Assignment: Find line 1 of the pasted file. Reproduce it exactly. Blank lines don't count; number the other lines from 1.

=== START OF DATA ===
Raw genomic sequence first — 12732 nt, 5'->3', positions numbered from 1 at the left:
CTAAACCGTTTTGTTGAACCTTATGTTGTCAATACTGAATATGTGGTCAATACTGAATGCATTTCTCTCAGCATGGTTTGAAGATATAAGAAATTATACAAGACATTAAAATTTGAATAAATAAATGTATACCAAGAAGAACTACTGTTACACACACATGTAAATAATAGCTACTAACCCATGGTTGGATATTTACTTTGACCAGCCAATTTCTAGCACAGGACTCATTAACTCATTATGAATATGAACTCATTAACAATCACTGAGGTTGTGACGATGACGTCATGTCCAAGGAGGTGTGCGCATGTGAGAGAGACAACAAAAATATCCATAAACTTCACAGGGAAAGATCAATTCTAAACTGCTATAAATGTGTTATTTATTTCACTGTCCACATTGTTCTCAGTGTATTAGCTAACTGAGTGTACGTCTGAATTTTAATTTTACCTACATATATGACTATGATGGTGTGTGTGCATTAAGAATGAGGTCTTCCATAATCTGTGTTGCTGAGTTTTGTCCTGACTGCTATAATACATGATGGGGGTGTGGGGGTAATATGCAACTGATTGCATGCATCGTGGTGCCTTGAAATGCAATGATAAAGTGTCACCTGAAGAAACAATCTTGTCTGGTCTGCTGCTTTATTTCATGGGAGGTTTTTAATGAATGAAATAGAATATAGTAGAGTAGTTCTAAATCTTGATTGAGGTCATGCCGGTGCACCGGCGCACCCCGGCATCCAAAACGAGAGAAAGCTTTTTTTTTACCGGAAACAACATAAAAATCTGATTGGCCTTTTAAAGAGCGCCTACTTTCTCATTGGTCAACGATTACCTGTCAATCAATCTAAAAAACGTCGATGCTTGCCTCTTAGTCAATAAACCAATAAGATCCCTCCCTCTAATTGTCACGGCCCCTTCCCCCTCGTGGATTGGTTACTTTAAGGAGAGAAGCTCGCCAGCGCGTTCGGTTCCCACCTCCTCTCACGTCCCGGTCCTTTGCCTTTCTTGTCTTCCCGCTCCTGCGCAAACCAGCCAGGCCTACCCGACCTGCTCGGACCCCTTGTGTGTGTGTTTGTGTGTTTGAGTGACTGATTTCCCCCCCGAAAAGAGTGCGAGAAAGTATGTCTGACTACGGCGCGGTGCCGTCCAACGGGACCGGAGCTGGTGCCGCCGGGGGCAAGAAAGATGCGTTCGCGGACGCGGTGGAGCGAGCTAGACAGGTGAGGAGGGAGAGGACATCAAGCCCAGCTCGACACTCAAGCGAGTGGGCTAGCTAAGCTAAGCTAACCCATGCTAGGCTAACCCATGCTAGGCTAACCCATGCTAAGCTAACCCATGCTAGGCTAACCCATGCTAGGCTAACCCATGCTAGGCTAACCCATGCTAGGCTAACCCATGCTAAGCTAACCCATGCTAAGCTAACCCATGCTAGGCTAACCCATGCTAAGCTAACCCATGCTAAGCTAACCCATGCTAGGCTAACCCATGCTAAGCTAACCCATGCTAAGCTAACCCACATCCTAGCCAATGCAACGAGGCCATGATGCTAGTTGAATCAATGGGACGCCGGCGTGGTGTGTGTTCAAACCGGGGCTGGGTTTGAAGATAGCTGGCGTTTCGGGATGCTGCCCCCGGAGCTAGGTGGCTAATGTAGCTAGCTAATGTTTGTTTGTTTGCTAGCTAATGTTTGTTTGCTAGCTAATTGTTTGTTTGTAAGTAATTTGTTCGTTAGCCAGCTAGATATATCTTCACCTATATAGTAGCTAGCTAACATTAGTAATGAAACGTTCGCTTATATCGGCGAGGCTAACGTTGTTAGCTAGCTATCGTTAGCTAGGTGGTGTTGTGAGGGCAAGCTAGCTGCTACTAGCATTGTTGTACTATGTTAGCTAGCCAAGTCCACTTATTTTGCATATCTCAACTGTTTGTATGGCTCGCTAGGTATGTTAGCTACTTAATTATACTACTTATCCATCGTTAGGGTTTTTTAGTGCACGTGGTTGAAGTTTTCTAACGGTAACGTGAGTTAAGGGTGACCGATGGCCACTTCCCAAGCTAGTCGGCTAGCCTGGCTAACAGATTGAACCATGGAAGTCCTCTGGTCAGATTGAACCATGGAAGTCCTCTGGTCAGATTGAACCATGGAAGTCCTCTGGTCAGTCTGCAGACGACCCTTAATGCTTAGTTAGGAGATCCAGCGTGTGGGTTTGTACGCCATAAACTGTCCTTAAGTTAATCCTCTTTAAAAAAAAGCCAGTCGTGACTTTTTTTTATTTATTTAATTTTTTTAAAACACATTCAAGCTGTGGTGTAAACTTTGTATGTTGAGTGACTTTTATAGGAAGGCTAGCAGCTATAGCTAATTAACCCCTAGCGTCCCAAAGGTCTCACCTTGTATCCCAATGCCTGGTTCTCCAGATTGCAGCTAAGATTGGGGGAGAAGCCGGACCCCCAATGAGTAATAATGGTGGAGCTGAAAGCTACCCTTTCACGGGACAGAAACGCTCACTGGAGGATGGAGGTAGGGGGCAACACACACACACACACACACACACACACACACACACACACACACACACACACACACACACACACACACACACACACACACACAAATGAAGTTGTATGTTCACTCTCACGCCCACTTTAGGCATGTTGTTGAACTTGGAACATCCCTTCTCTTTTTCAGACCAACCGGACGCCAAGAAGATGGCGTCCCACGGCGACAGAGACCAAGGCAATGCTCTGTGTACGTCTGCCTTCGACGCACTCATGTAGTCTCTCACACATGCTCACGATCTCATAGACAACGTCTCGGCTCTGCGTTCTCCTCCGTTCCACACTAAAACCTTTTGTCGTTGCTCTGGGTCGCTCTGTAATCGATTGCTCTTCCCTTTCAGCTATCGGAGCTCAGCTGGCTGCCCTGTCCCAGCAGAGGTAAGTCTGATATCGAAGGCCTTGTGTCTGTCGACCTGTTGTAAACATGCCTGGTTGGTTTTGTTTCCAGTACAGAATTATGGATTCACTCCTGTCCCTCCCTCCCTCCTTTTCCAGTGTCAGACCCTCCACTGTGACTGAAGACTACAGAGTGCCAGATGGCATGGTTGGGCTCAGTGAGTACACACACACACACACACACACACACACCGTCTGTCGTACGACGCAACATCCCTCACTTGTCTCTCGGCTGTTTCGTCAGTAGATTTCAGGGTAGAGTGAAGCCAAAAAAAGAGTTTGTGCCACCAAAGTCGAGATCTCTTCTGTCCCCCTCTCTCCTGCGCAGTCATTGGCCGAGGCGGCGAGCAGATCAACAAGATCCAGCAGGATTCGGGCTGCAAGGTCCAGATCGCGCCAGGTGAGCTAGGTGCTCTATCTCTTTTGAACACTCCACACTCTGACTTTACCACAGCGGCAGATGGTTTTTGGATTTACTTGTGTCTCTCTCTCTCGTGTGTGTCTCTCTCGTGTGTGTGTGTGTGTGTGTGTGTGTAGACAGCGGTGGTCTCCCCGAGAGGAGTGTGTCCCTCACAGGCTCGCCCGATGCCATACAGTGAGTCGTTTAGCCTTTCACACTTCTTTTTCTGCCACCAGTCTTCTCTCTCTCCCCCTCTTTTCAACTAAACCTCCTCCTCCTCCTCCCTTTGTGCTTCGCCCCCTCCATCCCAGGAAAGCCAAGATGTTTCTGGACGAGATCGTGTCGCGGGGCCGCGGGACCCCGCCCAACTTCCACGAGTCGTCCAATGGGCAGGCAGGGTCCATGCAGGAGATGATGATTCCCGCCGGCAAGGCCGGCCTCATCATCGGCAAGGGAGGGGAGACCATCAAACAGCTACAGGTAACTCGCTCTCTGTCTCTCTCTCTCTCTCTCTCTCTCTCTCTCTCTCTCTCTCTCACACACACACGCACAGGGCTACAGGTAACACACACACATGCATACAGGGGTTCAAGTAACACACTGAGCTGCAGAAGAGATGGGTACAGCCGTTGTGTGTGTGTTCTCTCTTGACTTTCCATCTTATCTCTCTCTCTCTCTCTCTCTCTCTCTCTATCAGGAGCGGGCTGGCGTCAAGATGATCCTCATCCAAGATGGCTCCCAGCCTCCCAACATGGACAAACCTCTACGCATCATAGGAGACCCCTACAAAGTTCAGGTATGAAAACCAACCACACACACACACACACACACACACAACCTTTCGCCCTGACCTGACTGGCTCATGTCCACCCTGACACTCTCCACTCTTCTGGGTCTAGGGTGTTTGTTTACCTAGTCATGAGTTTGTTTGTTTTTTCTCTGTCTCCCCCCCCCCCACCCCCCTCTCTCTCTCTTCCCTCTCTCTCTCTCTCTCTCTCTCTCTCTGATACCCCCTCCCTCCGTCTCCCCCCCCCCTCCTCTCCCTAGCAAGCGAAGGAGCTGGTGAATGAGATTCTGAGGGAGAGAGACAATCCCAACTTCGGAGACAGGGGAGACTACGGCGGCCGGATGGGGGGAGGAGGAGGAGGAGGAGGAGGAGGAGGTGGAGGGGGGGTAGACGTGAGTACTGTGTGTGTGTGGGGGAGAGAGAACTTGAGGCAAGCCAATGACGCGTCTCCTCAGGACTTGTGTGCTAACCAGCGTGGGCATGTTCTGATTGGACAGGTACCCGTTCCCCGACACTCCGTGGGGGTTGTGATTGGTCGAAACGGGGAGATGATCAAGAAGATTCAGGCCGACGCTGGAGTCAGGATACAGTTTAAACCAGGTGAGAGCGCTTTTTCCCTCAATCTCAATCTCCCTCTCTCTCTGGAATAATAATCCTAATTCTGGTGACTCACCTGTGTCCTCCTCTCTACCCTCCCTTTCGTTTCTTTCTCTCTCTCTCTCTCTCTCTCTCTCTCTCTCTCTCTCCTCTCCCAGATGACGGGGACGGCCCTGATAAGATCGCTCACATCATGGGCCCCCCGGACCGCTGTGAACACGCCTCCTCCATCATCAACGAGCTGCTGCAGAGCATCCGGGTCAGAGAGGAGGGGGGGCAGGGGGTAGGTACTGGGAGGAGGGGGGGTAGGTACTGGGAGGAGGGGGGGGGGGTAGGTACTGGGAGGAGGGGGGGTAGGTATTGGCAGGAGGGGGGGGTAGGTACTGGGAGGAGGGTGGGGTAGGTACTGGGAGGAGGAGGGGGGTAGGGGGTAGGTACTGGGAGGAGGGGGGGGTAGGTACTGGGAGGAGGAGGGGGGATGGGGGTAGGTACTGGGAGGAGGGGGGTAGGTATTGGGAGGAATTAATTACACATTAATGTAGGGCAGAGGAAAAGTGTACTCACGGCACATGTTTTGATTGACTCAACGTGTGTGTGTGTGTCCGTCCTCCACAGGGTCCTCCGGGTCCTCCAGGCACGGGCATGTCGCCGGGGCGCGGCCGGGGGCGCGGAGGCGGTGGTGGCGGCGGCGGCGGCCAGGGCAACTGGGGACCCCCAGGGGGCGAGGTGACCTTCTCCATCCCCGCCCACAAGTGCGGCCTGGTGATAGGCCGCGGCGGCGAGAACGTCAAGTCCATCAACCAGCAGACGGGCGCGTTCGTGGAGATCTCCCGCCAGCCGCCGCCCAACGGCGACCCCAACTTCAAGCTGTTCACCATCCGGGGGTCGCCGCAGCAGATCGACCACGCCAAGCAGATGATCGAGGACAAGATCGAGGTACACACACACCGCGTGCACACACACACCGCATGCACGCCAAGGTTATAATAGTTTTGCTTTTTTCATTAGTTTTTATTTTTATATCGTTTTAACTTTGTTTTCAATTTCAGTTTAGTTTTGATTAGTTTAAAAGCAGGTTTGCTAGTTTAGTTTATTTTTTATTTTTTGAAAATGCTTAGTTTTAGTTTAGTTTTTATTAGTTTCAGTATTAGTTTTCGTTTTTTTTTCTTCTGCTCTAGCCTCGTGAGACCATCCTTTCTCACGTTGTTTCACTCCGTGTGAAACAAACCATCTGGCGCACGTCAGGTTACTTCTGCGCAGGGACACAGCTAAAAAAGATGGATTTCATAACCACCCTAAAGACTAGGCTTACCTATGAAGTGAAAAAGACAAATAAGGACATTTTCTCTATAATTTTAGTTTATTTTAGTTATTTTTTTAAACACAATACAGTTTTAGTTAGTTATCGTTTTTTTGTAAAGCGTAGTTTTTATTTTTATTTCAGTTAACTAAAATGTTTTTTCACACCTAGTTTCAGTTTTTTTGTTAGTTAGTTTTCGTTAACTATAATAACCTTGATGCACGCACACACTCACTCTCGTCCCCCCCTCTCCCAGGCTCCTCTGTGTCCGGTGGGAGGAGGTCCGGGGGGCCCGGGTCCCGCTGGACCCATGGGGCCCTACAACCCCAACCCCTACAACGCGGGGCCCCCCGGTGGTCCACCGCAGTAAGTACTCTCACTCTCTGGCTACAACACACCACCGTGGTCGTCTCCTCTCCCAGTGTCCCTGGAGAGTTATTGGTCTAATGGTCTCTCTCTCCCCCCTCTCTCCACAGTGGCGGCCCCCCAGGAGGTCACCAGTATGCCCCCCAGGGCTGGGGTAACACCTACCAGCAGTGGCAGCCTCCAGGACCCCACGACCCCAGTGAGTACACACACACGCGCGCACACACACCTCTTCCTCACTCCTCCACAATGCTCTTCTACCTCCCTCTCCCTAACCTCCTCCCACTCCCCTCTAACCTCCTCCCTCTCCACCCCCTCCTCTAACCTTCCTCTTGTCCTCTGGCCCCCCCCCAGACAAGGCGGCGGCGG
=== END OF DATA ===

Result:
Raw genomic sequence first — 12732 nt, 5'->3', positions numbered from 1 at the left: